Choosing the right name for your baby

What’s in a name? That which we call a rose,
By any other name would smell as sweet.

It’s probably going to stay with your child for the rest of their lives, be an inherent part of their identity and possibly be the first label attached to them that people may judge or stereotype them from.  It’s something you often decide before even meeting them for the first time let alone getting to know their personality.  So it’s no surprise that choosing your baby’s name is no small task.

Fortunately (or not if you’re a bit rubbish at making decisions like us) there are lots of different ways of coming up with the perfect choice…

Names MeaningMeaning

Many parents simply start by considering the names they just like the sound of and seeing if they can agree on any but for some the meaning behind the name itself is just as important.

“We chose a boy and a girl’s name as we didn’t know what we were having,” explains Michelle from Time and Pence.  “The girl’s name we just liked but the boy’s name had a special meaning.  We had been told we couldn’t have children then after three failed IVFs I conceived naturally.  It was a boy and his name means ‘a gift from God’ so I think it was meant to be.”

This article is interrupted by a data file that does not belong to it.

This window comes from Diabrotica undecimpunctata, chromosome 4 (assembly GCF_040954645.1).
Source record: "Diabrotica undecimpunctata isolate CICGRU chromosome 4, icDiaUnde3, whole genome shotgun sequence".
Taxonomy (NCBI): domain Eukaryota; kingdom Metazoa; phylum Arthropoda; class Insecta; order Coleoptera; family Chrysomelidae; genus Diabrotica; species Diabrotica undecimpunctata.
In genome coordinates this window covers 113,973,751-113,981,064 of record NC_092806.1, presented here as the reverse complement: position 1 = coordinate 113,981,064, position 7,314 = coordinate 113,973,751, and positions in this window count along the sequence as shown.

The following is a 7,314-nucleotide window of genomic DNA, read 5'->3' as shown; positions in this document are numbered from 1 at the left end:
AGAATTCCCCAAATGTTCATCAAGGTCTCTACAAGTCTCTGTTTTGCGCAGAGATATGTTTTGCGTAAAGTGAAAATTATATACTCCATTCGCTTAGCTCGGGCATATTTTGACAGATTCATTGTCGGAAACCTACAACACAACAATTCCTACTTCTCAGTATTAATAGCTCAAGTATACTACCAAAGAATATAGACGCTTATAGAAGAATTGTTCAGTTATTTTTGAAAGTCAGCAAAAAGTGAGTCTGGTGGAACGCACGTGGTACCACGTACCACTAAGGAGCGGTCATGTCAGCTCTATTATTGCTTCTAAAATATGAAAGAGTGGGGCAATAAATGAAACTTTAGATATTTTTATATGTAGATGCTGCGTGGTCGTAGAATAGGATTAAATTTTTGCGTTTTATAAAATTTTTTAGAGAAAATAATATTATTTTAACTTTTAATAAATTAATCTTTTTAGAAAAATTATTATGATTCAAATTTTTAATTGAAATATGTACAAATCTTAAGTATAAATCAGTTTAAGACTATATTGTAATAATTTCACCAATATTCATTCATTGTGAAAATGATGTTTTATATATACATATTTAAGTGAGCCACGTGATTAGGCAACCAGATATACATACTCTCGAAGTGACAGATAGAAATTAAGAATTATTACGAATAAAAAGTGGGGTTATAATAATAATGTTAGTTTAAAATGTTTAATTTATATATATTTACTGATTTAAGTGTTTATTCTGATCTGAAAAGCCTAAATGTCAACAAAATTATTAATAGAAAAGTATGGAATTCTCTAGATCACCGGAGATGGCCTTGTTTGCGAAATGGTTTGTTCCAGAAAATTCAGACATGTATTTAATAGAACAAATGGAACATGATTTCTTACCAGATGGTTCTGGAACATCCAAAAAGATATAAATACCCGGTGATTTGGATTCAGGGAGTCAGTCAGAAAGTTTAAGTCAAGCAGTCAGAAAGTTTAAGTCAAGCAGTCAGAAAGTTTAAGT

“We chose George for a boy because it means farmer in Greek and my husband is a farmer,” says Emma of Farmer’s Wife and Mummy.

Elevated Mum’s Ngozi chose her children’s name based on her “religion’s beliefs, culture and the meanings of the names.  I always believed the meanings of names can influence a person’s character.  I also gave all my children three names so no one felt left out!  Chukwuemeka (male) means God has done so much in Igbo, a Nigerian language and Daniel means God is my judge in Hebrew.  Chinonyelum (female) means God be with me in Igbo and Kyla means victorius in Hebrew.  Chika (female) means God is superior in Igbo and Nathania means God has given in Hebrew.

“Our girls have meaning behind their name which are two fold – because they were both IVF and for old family names,” says Carrie from Flying With a Baby.  “One means ‘answered prayer’ our first miracle baby and her middle name is named after my grandmother, the youngest’s name means ‘mighty in battle’ as we were told she was inconceivable, then not viable and to expect a miscarriage, then told that she was possibly an ectopic and then she had a CCAM issue.  She made it through and is healthy!  She also has a family middle name.”